By Bill Parry
The Long Island City Partnership, the non-profit local development corporation that has played a key role in the transformation of the neighborhood, has been awarded a $100,000 grant to create a plan for the future. The New York City Regional Economic Development Council is making the investment to fund a roadmap that would bolster economic productivity, help resident overcome barriers to economic opportunities, and strengthen social and physical infrastructure by working with local and regional stakeholders.
“Currently experiencing a period of explosive transformation, much of it 30 years in the making, Long Island City is now ready for its own comprehensive look as a matter of citywide urgency and as a regional priority,” LIC Partnership President Elizabeth Lusskin said. “Funding for this study will allow us to work to set a vision and priorities consonant with the neighborhood’s goals. We hope to guide city, state and federal action based upon an in-depth studied assessment of the facts and current conditions.”
She pointed out that “prior sector-based or geographic-based efforts, such as the Western Queens Transportation, Tech Zone, and Civic Action studies, will be aggregated with new information to inform and drive demand for a roster of action-oriented solutions.”
Funds from the grant, which are being provided by Empire State Development, the state’s chief economic development agency, will leverage public and private support to create a pool of resources to produce the study.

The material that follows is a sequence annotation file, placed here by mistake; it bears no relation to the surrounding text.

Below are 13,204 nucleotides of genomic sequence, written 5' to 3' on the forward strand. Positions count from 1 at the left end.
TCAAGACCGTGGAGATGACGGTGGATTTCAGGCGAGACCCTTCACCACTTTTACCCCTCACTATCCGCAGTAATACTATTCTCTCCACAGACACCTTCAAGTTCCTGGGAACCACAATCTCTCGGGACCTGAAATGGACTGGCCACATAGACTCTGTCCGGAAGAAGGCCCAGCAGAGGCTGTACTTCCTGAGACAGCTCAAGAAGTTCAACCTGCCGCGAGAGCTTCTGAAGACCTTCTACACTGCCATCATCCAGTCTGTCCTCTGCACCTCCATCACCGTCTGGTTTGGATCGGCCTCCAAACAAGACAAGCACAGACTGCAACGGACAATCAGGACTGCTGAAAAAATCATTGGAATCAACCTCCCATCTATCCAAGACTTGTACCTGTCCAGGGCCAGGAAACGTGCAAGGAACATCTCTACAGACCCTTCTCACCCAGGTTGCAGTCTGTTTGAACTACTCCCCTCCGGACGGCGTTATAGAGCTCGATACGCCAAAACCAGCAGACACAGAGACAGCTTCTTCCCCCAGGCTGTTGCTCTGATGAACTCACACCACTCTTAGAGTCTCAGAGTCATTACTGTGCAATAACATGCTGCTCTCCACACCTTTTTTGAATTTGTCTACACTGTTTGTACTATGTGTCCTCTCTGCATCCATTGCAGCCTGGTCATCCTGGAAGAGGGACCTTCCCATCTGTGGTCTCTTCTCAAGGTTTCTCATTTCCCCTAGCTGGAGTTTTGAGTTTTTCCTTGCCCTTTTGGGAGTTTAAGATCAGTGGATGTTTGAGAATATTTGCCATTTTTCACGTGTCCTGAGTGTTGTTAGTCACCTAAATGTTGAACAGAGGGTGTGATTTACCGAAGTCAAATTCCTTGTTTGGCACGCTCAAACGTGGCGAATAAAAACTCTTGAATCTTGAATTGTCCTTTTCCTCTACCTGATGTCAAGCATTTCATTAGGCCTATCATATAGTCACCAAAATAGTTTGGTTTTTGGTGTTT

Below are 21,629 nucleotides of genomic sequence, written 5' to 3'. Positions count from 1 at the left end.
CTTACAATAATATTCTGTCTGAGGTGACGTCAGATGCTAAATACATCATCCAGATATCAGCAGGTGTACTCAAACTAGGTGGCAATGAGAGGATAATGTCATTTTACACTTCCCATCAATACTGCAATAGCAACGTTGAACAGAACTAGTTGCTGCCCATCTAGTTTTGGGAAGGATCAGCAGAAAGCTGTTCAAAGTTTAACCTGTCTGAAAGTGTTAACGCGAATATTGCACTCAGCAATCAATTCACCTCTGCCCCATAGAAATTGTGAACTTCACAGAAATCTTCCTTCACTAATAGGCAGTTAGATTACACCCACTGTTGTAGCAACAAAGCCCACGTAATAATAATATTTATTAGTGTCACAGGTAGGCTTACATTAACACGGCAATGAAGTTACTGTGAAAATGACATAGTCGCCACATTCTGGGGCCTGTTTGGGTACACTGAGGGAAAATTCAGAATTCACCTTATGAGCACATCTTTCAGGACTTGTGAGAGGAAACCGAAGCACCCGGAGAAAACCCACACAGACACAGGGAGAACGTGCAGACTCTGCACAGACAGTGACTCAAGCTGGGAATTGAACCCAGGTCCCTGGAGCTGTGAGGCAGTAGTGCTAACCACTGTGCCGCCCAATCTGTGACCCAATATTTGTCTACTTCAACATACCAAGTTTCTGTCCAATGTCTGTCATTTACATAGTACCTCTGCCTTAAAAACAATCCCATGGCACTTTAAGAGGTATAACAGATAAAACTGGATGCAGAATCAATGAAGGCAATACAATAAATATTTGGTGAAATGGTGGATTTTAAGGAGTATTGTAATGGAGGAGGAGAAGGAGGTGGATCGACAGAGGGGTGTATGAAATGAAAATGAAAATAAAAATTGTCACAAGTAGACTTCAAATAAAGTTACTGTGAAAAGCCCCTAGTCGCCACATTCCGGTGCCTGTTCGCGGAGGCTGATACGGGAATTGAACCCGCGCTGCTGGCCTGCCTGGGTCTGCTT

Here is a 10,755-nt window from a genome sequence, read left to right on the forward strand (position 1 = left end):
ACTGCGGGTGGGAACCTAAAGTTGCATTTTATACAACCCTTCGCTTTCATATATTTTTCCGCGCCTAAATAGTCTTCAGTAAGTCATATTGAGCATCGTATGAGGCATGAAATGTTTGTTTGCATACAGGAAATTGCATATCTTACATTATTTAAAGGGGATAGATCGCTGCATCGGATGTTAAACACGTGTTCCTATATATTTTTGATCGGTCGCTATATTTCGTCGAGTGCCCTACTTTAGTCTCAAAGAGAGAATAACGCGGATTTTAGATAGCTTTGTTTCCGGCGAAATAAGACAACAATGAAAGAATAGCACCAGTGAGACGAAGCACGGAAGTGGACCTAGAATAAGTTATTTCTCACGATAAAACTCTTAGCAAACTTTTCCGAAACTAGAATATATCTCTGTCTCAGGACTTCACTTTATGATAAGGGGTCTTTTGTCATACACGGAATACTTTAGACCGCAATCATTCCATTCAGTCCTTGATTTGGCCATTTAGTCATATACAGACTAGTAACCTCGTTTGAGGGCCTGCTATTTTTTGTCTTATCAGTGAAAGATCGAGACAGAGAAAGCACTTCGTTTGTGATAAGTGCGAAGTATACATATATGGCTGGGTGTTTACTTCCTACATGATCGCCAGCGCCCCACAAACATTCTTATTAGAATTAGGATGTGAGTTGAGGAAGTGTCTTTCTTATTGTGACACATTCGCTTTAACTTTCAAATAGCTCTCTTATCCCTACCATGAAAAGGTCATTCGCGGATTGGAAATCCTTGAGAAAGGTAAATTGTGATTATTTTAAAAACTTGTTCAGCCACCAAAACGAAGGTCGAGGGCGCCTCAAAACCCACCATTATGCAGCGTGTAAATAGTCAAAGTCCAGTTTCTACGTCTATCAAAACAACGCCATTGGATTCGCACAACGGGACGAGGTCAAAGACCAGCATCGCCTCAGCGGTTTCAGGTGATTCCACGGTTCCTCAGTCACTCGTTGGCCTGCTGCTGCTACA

“Our goal in supporting this study is to help Long Island City identify key areas that will spur economic growth and strengthen the local community,” NYCREDC Executive Director Joe Tazewell said. “The comprehensive plan resulting from the study will generate economic opportunities and engage in key local stakeholders to ensure that this booming New York City business district continues to thrive.”
In recent years LIC has seen office development, an influx of residential and hotel development, an increase in cultural activity and a resurgence in the industrial sector, all of which have changed the dynamic of the neighborhood. The Cornell Tech campus, which is coming to Roosevelt Island in the next couple of years, will look to LIC for services and space for its entrepreneurial spin-offs.
Several elected officials supported the grant on behalf of the LIC Partnership.
“Long Island City is one of New York’s most exciting neighborhoods,” state Sen. Michael Gianaris (D-Astoria) said. “I look forward to working with everyone who loves Long Island City to ensure our community continues to grow in a responsible way.”
Borough President Melinda Katz said the plan would make the neighborhood “an even more attractive area for residents, visitors and business owners.”
Reach reporter Bill Parry by e-mail at bparr[email protected]local.com or by phone at (718) 260–4538.